Like many contemporary productions, the choristers had complex stage business, including rapid entrances and exits, and massing of the choristers, in addition to the vocal and linguistic challenges.
[Below: the opportunist monk Missail (Steven Haal, front row, far right) joins forces with the mobs in the Kromy Forest; edited image, based on a Karen Almond photograph, courtesy of the Dallas Opera.]
Tarkovsky found in Mussorgsky’s quasi-historical opera (the historiography of the turn of the 17th century Russia is clouded by the needs of the dynasties of later times to justify their own legitimacy) relevant to the Soviet Union’s relationship to its dissenters.
In 2011, even as the Dallas performance was taking place, there was no one in doubt that totalitarian societies obsessively intolerant of dissent were facing uprisings that challenged their legitimacy. The Tarkovsky production is a sophisticated, intensely introspective look at the human condition in a particular place just over a half a millenium ago for which parallels still exist.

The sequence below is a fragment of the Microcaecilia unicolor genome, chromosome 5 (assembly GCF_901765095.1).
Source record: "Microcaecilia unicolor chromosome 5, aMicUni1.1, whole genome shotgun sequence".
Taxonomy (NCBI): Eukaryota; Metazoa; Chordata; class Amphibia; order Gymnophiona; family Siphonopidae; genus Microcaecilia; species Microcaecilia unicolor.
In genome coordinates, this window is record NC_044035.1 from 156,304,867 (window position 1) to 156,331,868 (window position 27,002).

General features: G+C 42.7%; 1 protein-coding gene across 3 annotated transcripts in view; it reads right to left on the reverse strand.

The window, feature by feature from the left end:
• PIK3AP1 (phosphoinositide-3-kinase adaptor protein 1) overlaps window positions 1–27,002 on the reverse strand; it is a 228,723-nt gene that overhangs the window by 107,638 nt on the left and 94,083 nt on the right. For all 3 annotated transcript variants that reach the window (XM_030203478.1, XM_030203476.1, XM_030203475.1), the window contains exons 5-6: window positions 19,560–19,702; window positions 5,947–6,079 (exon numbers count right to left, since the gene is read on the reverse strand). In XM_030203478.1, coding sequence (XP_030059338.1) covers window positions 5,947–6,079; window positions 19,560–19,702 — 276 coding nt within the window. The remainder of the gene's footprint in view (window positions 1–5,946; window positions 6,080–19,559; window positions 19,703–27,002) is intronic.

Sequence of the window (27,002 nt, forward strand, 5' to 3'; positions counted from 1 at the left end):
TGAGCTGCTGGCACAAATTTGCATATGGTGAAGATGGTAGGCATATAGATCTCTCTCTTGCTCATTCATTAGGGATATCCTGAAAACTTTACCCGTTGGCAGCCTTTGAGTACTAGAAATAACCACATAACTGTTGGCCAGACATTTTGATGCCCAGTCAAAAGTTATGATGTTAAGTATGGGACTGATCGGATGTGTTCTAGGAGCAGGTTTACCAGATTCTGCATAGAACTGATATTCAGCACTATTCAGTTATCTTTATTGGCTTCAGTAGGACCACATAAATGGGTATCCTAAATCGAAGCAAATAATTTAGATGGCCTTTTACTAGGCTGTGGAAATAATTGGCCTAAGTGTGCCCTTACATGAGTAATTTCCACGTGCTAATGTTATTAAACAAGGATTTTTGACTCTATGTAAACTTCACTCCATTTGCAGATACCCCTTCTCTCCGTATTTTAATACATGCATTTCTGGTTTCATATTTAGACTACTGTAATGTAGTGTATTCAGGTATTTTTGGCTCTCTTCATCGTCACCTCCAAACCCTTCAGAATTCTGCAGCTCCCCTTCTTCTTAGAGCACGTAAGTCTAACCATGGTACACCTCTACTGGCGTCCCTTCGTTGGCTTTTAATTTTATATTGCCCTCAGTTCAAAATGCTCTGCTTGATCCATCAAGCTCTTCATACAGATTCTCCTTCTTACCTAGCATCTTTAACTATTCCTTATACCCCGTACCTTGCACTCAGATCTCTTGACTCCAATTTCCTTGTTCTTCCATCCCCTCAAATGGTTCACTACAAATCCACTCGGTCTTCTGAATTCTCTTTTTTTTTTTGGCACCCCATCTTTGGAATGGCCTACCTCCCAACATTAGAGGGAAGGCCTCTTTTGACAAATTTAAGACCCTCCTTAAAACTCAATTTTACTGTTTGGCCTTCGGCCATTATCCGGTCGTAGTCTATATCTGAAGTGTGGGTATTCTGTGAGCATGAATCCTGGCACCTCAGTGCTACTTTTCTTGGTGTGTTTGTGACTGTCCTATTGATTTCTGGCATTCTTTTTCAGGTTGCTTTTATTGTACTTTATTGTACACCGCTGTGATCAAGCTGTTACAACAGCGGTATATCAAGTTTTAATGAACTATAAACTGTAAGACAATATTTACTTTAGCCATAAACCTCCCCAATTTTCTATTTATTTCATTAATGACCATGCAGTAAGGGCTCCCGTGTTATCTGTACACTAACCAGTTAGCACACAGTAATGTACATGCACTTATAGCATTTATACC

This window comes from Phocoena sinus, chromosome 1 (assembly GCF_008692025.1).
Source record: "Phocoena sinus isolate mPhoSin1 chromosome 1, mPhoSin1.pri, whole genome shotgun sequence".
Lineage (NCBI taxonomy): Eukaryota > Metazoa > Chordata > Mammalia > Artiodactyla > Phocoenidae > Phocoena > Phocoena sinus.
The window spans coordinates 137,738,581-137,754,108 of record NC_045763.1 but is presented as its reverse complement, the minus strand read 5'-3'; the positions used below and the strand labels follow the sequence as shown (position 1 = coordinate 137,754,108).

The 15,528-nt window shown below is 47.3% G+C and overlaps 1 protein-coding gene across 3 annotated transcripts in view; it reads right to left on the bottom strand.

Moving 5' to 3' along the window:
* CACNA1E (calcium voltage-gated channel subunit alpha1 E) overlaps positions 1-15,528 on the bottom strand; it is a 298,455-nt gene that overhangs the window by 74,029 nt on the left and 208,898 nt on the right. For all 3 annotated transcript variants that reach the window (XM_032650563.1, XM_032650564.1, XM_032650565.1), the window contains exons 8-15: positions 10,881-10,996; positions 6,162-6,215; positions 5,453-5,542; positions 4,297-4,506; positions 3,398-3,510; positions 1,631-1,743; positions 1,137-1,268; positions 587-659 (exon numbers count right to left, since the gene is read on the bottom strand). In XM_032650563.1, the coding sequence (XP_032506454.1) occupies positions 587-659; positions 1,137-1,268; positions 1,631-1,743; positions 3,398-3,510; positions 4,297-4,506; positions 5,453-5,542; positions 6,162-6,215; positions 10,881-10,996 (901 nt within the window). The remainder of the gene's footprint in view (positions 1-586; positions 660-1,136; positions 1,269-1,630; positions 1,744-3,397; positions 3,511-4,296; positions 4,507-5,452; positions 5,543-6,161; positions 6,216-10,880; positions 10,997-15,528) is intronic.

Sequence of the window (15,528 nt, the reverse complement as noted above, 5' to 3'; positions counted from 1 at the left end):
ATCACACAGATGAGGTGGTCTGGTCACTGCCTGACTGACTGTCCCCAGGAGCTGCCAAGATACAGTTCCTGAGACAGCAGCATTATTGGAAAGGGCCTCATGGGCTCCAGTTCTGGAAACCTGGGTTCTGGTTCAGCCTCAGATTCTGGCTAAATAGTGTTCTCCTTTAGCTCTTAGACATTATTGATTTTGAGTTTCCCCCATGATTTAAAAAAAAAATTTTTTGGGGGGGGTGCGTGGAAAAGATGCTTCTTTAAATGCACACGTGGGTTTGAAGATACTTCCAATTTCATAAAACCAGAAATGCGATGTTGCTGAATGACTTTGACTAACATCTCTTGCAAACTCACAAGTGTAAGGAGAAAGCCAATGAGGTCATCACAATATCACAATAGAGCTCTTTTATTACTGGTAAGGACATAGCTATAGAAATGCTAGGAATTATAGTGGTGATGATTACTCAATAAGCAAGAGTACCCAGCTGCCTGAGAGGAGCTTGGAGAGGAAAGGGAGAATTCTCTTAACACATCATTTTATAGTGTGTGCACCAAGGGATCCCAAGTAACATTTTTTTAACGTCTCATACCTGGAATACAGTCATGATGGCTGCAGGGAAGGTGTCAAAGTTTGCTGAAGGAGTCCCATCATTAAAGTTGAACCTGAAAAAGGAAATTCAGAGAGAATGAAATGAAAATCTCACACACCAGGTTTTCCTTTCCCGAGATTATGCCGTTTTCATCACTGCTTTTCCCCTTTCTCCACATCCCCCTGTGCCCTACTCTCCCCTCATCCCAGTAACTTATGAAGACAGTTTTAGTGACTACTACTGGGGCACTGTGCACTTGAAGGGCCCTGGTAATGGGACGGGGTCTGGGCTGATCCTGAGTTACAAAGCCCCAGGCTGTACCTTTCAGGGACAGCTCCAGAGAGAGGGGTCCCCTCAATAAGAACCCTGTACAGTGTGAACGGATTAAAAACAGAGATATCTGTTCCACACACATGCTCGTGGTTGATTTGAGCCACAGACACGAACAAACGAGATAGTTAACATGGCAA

In an economic era, when even the shorter 1869 version of the opera seems daunting, the complexity and expense of mounting this production in the greatly expanded 1872 version suggests that those who can, should travel to Dallas to see one of its remaining performances, rather than assuming that the production will travel to their local opera company. For those who wish to see the genius of Mussorgsky triumphantly realized, with the extraordinary acoustics of Dallas’ new Winspear Opera House, it should prove worth their effort.
[For my reviews of two productions of the original 1860 “Boris Godunov”, see: Furlanetto’s, San Diego Opera’s, Compelling 1869 Version of “Boris Godunov” – January 30, 2007 and Ramey at S. F. Opera in Fascinating 1869 “Boris” Production – November 2, 2008.]